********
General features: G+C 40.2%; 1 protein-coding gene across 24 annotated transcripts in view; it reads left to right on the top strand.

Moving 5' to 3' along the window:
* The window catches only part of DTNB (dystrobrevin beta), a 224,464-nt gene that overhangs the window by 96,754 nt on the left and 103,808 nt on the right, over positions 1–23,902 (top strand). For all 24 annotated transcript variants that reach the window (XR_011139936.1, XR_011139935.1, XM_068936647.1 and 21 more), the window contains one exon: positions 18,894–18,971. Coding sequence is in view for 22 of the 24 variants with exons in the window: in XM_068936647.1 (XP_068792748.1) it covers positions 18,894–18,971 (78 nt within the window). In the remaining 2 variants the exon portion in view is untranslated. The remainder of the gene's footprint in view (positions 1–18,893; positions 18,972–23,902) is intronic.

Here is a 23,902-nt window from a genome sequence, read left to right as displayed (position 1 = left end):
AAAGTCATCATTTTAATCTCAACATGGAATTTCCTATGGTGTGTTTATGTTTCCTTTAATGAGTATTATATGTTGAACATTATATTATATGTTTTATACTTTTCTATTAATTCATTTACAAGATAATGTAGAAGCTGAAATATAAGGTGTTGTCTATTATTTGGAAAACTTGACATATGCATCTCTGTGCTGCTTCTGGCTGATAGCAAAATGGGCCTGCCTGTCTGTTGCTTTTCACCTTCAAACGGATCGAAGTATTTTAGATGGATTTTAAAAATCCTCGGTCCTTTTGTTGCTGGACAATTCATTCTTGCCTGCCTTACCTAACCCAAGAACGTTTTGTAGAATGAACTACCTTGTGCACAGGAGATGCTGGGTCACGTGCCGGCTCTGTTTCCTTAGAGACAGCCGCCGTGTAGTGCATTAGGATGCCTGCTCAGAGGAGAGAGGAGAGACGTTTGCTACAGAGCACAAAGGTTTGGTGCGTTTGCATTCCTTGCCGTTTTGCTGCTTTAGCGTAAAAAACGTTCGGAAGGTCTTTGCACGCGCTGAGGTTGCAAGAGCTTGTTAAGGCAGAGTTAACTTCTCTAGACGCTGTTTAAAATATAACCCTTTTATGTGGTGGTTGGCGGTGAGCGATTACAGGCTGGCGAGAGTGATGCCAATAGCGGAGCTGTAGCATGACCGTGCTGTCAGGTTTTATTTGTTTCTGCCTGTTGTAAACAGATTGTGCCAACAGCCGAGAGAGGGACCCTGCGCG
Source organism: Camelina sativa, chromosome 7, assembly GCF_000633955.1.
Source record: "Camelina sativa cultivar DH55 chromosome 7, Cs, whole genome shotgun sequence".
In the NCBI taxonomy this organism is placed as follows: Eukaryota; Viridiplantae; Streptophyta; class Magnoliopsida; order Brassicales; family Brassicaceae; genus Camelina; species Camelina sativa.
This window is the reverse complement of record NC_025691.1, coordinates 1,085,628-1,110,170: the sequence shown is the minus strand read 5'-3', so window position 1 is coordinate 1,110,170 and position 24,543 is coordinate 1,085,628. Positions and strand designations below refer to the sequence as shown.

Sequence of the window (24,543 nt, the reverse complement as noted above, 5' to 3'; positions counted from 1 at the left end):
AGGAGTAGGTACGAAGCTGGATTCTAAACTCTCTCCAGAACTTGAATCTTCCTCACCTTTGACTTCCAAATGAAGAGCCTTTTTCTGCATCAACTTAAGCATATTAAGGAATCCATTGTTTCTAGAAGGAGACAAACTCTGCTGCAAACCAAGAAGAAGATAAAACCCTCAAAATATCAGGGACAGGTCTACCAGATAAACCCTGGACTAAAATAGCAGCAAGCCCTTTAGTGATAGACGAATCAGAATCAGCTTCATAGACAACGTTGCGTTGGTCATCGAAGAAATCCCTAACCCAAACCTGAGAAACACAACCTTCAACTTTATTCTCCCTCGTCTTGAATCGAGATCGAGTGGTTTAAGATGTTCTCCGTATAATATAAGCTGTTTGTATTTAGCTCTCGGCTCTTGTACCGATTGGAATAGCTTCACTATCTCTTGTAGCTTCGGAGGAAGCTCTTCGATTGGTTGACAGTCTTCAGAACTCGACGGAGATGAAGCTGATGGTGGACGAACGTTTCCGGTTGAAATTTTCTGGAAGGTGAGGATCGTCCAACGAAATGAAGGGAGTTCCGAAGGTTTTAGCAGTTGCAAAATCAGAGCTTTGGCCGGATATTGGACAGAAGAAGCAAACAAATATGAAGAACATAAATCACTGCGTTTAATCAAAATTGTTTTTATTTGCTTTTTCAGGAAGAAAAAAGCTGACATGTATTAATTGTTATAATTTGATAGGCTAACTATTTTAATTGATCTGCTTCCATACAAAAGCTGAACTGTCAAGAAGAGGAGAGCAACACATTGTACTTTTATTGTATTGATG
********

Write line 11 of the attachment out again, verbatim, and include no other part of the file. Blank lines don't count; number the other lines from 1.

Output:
AGGAGTAGGTACGAAGCTGGATTCTAAACTCTCTCCAGAACTTGAATCTTCCTCACCTTTGACTTCCAAATGAAGAGCCTTTTTCTGCATCAACTTAAGCATATTAAGGAATCCATTGTTTCTAGAAGGAGACAAACTCTGCTGCAAACCAAGAAGAAGATAAAACCCTCAAAATATCAGGGACAGGTCTACCAGATAAACCCTGGACTAAAATAGCAGCAAGCCCTTTAGTGATAGACGAATCAGAATCAGCTTCATAGACAACGTTGCGTTGGTCATCGAAGAAATCCCTAACCCAAACCTGAGAAACACAACCTTCAACTTTATTCTCCCTCGTCTTGAATCGAGATCGAGTGGTTTAAGATGTTCTCCGTATAATATAAGCTGTTTGTATTTAGCTCTCGGCTCTTGTACCGATTGGAATAGCTTCACTATCTCTTGTAGCTTCGGAGGAAGCTCTTCGATTGGTTGACAGTCTTCAGAACTCGACGGAGATGAAGCTGATGGTGGACGAACGTTTCCGGTTGAAATTTTCTGGAAGGTGAGGATCGTCCAACGAAATGAAGGGAGTTCCGAAGGTTTTAGCAGTTGCAAAATCAGAGCTTTGGCCGGATATTGGACAGAAGAAGCAAACAAATATGAAGAACATAAATCACTGCGTTTAATCAAAATTGTTTTTATTTGCTTTTTCAGGAAGAAAAAAGCTGACATGTATTAATTGTTATAATTTGATAGGCTAACTATTTTAATTGATCTGCTTCCATACAAAAGCTGAACTGTCAAGAAGAGGAGAGCAACACATTGTACTTTTATTGTATTGATG